Looking to Get Into Legal Research? Here are a Few Facts You Need to Know


Legal statute

If you have ever been part of a court case, then you have probably had to have had to have legislative history research done about your case. One of the big elements involved in pretty much every court case is legislative intent and statuatory history research to prove that the case about to be argued even has the standing to be heard in the courtroom. Whether you are think about pursuing a career in California legislative history research or you are part of a court case are are trying to learn as much as you can about the process, here are a few important facts that you need to know.

Legal English is the style of language used by legal professionals and lawyers during their course of work. Because so many laws have been around for a significant amount of time, they often need to be interpreted. Using the very specific wording used in legal English makes this interpretation a little bit less open to critique. This kind of wording makes loopholes less prevalent, and it attempts to make the legal process move a little bit smoother. There is significant debate as to whether this actually is the case.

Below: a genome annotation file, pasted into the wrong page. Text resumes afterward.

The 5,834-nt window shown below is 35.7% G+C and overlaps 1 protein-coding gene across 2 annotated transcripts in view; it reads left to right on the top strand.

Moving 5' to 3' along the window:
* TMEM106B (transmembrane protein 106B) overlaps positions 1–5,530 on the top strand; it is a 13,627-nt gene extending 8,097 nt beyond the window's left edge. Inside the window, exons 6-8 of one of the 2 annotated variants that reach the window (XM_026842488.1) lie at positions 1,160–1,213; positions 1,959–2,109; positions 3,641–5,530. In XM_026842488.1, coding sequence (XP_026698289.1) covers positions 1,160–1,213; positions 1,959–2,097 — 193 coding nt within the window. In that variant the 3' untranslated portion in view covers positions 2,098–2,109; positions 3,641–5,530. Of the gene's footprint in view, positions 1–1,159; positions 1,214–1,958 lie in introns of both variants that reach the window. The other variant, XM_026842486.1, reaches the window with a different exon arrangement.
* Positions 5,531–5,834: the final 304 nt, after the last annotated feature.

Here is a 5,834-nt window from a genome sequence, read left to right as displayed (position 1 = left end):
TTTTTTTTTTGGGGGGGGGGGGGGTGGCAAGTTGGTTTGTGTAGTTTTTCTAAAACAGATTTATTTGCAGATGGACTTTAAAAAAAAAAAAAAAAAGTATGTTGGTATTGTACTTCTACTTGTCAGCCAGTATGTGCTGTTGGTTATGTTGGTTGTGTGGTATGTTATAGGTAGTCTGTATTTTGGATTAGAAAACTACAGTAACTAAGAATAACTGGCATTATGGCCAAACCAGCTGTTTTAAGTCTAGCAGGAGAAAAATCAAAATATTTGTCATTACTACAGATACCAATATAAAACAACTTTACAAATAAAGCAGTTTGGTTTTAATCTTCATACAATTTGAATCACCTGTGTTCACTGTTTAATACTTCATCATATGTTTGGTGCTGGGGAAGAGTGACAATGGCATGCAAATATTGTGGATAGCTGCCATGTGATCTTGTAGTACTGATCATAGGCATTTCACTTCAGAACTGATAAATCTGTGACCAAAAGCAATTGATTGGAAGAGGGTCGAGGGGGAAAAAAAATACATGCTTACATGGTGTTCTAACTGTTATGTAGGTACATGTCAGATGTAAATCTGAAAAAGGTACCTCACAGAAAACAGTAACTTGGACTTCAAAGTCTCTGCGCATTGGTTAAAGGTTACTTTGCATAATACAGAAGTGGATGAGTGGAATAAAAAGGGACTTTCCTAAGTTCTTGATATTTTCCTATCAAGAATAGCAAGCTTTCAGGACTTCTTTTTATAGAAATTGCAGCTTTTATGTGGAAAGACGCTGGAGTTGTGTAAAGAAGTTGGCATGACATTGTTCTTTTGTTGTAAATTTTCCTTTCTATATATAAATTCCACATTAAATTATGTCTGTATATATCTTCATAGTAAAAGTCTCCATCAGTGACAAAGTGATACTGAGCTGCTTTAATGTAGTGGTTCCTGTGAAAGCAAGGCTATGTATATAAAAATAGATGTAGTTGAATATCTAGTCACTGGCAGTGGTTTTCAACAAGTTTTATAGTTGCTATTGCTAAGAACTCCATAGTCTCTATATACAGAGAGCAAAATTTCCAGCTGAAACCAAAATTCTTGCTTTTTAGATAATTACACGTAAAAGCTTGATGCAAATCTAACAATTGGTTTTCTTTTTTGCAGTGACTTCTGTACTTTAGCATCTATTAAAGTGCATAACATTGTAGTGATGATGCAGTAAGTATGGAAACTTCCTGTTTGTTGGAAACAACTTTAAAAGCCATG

The average length of a civil trial in the United States is 3.7 days. The main reason for this is the huge amount of arguing and tradition that needs to be upheld on the side of both the plaintiff and the defendant. In spite of what might seem like a long time to be in court arguing, this is made possible due to the fact that the vast majority of cases never make it to a courtroom to be argued at all. They are settled out of court.

An estimated 20 percent of all civil lawsuits in the United States are automobile accident related. Like most cases, the vast majority of these are also settled outside of the courtroom. According to a recent study conducted by Statistic Brain, an estimated 10% of all civil lawsuits in the United States are medical malpractice lawsuits.

An estimated 46% of all jury trials in the United States are won by the plaintiff.

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